News updates first:
- Obama Drops Key Clause in Jerusalem Embassy Memo
- MUST-READ: Spiegel interview with 0bama’s great-uncle
- Clinton: “Israel is Lying” (what does that make Clinton?)
- What media Bias? Newsweek’s Evan Thomas: Obama Is ‘Sort of God’
- Obama postpones US embassy move to Jerusalem
A must read interview. The good father even gives a “shout out” to Jihad Watch. Hyperlinks provided in the original. “The strange teachings of Muhammad,” fromÂ FrontPage Mag, H/T JW:
Frontpage Interview’s guest today is Coptic priest Fr. Zakaria Botros, who al Qaeda has called “one of the most wanted infidels in the world,” issuing a 60 million dollar bounty on his head. Popular Arabic magazines also call him “Islam’s public enemy #1”. He hosts a television program, “Truth Talk,” on Life TV. His two sites are Islam-Christianity.net and FatherZakaria.net. He was recently awarded the Daniel of the Year award.
FP: Fr. Zakaria Botros, welcome to Frontpage Interview.
Botros: Thank you for inviting me.
FP: Let’s begin with your own personal story, in terms of Islam and Christianity.
Botros: I am a Copt. In my early 20s, I became a priest. Of course, in predominantly Muslim Egypt, Christiansâ€”priests or otherwiseâ€”do not talk about religion with Muslims. My older brother, a passionate Christian learned that lesson too late:Â after preaching to Muslims, he was eventually ambushed by Muslims who cut out his tongue and murdered him. Far from being deterred or hating Muslims, I eventually felt more compelled to share the Good News with them. Naturally, this created many problems: I was constantly harassed, threatened, and eventually imprisoned and tortured for one year, simply for preaching to Muslims. Egyptian officials charged me with abetting “apostasy,” that is, for being responsible for the conversion of Muslims to Christianity. Another time I was arrested while boarding a plane out of Egypt. Eventually, however, I managed to flee my native country and resided for a time in Australia and England. Anyway, my life-story with Christianity and Islam is very long and complicated. In fact, an entire book about it was recently published.
FP: I apologize for asking this, but what were some of the tortures you endured when you were imprisoned?
Botros:Â Due to my preaching the Gospel, Egyptian soldiers broke into my home putting their guns to my head. Without telling me why, they arrested me and placed me in an extremely small prison cell (1.8×1.5×1.8 meters, which was further problematic, since I am 1.83 meters tall), with other inmates, and in well over 100 degree temperatures, with little ventilation, no windows, and no light. No beds of course, we slept on the floorâ€”in shifts, as there was not enough room for all of us to lie down. Due to the lack of oxygen, we used to also take shifts lying with our noses under the crack of the cell door to get air. As a result, I developed a kidney infection (receiving, of course, no medical attention). Mosquitoes plagued us. Food was delivered in buckets; we rarely even knew what the gruel was. The prison guards would often spit in the bucket in front of us, as well as fling their nose pickings in it.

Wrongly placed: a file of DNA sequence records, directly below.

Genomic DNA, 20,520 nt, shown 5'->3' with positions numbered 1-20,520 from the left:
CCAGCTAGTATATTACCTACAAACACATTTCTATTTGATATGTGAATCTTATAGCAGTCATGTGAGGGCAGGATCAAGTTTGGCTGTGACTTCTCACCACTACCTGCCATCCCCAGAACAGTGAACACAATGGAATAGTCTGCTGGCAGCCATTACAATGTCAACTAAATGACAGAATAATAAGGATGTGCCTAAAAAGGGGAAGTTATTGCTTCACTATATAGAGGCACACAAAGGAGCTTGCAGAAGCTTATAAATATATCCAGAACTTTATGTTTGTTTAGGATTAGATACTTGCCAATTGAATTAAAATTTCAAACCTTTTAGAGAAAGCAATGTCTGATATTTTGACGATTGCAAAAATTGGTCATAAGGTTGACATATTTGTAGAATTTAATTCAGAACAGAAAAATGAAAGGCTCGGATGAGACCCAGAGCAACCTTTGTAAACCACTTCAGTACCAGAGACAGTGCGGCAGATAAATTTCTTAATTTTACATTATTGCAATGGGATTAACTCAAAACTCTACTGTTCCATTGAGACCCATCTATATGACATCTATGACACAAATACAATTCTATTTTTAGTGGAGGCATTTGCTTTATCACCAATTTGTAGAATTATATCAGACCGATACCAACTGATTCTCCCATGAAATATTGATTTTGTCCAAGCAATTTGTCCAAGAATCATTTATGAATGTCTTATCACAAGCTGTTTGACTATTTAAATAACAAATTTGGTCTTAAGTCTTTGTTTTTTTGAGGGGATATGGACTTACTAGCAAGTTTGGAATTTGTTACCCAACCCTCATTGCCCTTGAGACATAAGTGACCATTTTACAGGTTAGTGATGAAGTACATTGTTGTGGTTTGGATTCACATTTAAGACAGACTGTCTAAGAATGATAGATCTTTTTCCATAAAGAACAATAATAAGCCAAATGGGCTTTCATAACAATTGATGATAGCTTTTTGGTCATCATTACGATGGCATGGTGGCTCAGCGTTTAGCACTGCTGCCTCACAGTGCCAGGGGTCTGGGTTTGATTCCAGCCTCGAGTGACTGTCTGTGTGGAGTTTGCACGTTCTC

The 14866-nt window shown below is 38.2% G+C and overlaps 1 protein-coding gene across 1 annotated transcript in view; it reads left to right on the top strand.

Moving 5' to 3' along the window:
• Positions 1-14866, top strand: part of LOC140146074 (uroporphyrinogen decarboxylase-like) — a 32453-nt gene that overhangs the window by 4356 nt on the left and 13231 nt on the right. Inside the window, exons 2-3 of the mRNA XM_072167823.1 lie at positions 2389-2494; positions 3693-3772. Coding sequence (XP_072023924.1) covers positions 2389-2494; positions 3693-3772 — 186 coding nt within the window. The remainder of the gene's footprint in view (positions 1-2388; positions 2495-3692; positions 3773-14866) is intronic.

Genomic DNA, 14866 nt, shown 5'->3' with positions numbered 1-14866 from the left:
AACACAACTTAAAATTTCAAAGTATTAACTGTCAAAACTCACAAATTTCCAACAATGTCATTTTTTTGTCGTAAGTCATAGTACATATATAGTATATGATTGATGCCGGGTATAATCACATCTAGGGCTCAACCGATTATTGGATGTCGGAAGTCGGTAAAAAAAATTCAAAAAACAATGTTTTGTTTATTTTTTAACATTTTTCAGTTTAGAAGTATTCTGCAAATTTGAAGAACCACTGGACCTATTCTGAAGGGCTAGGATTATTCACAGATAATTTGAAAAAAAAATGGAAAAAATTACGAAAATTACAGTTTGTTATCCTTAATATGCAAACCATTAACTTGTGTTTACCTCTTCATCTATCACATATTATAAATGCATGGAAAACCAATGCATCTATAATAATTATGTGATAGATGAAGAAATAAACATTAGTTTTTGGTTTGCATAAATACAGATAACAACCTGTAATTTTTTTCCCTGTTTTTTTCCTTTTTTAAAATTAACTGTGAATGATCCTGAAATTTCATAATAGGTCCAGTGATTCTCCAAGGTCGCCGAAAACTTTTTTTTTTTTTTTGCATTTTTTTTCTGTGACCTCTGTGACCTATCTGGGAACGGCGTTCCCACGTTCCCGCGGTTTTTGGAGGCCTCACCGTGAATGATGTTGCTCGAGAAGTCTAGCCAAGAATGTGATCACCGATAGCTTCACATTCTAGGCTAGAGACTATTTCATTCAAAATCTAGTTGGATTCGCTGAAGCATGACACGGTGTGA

FP: My heart goes out to you in terms of this terrible suffering you endured.
What is your primary purpose in what you do?
Botros: Simple: the salvation of souls.Â As I always say, inasmuch as I may reject Islam, I love Muslims. Thus, to save the latter, I have no choice but to expose the former for the false religion it is. Christ commanded us to spread the Good News. There is no rule that says Christians should proselytize the worldâ€”except for Muslims! Of course, trying to convert the latter is more dangerous. But we cannot forsake them. This is more important considering that many Muslims are “religious” and truly seek to please God; yet are they misdirected. So I want to take their sincerity and piety and direct it to the True Light.
FP: In what way can you summarize for us why you think that Islam is a “false” religion?
Botros: Theologically, as I am a Christian priest, I believe that only Christianity offers the truth. Based on my faith in Christ, I reject all other religious systems as man-made and thus not reflective of divine truths.Moreover, one of the greatest crimes committed by Muhammadâ€”a crime which he shall surely never be forgiven forâ€”is that he denied the grace and mercy that Christ brought, and took humanity back to the age of the law.
But faith aside, common sense alone makes it clear that, of all the world’s major religions, Islam is most certainly false. After all, while I may not believe in, say, Buddhism, still, it obviously offers a good philosophical system and people follow it apparently for its own intrinsic worth. The same cannot be said about Islam. Of all the religions it is the only one that has to threaten its adherents with death if they try to break away; that, from its inception, in order to “buy” followers, has been dedicated to fulfilling some of the worst impulses of manâ€”for conquest, sex, plunder, pride. History alone demonstrates all this: while Christianity was spread far and wide by Christians who altruistically gave up their lives, simply because they believed in Christ, Islam spread by force, by the edge of the sword, by fear, threats, and lurid enticements to the basest desires of man.Â Islam is by far the falsest religionâ€”an assertion that is at once theologically, philosophically, and historically demonstrable.